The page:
1. ## Trigonometric Derivative

Hello,

I am doing a list of problems to do and have experienced some difficulty doing a particular one.

It asks to find the derivative of
f(x) = sin^2 (1+cos^3 (1+tan^4 (1+x))).

I've added a space ahead of exponents to avoid confusion, but it is all together.

Now, I don't know whether to use the chain rule multiple times, or how that would work, or anything. I don't know whether to see "(1+cos^3 (1+tan^4 (1+x)))" to sin^2 as you would see it as sin^2 x or something. I'm very confused.

Any help would be greatly appreciated, thank you!

2. By exponents do you mean brackets? If so then it might help to know you can re-write it as

f(x) = [ sin( 1 + {cos( 1 + [tan(1+x)]^4) }^3) ]^2

and yes, the chain rule nested

Here's a few more of the pieces...

$\displaystyle \frac{d}{dx}\ \tan(1+x) = \sec^2(1+x)$

... and just in case a picture helps...

... so...

$\displaystyle \frac{d}{dx}\ (1 + \tan^4(1+x)) = 4 \tan^3(1+x) * \sec^2(1+x)$

... so...

$\displaystyle \frac{d}{dx}\ \cos(1 + \tan^4(1+x))$

$\displaystyle = -\sin(1 + \tan^4(1+x))\ 4 \tan^3(1+x)\ \sec^2(1+x)$

... so...

$\displaystyle \frac{d}{dx}\ [1 + \cos^3(1 + \tan^4(1+x))]$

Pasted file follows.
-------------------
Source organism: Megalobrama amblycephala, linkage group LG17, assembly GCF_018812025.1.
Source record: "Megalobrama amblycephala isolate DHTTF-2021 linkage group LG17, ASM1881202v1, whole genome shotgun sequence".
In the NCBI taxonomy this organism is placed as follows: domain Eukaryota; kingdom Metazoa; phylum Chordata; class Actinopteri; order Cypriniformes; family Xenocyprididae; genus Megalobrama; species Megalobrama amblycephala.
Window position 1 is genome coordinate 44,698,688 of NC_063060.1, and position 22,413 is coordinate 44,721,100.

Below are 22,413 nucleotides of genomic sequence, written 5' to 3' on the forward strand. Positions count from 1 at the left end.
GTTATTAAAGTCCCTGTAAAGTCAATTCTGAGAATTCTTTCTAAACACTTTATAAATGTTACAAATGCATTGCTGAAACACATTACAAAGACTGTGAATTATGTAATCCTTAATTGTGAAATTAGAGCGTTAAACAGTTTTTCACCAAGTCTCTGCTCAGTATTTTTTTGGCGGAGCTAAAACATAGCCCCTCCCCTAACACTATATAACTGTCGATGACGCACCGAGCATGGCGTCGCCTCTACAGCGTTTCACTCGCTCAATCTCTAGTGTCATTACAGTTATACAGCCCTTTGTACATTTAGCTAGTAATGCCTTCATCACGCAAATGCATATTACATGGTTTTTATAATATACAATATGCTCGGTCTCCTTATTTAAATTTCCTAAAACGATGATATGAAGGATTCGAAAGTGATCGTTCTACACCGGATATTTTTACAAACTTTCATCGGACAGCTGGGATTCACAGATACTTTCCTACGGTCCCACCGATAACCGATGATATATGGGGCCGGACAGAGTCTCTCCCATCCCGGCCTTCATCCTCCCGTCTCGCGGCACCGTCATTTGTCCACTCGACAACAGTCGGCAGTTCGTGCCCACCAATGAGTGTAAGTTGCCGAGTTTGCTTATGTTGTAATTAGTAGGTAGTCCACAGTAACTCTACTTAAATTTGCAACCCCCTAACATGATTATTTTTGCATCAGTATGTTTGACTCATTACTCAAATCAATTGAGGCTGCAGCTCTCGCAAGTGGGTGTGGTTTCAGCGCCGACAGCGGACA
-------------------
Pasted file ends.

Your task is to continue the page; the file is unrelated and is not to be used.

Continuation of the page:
$\displaystyle = 3 \cos^2(1 + \tan^4(1+x))(-\sin(1 + \tan^4(1+x)))\ 4 \tan^3(1+x)\ \sec^2(1+x)$

Etc...

Nesty nasty! Excuse myriad errors, hopefully fixed.

Or perhaps you meant exponents after all... loads of fun then!

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3. Hello,

Just one more simple question, now that I have the derivative
$\displaystyle \frac{d}{dx}\ [1 + \cos^3(1 + \tan^4(1+x))]$

should I continue to work at my answer such that I use the product rule to find

$\displaystyle \frac{d}{dx}\ sin^2$ * $\displaystyle [1 + \cos^3(1 + \tan^4(1+x))]$ + $\displaystyle \frac{d}{dx}\ [1 + \cos^3(1 + \tan^4(1+x))]$ * $\displaystyle sin^2$ ?

4. Originally Posted by Torcida1911
Just one more simple question,
Unless I'm missing a trick*, there's no way to keep it simple! This problem is unusually messy, but I guess the idea is that by the end you know the chain rule...

Not product rule - remember sin^2(x) means (sin(x))^2

There are 2 more layers to deal with: sin and then squaring.

$\displaystyle \frac{d}{dx}\ \sin[1 + \cos^3(1 + \tan^4(1+x))]$

will be cos of the same square-bracket-ed expression and then that multiplied by the derivative of same square-bracket-ed expression - which is the last result we got.

For what it's worth, I'll do a pic working from the outside in...

*We could maybe use some identities before starting to differentiate... not sure... don't think so

OK, here's the big pic, in a 'spoiler' - on this occasion so we don't spoil the page layout rather than the fun. The whole derivative should be the product of all the left forks. You can simplify that result, a bit.

Spoiler:

5. I've got it.. what an intense problem..

Thank you so much for your time and effort. Great visuals.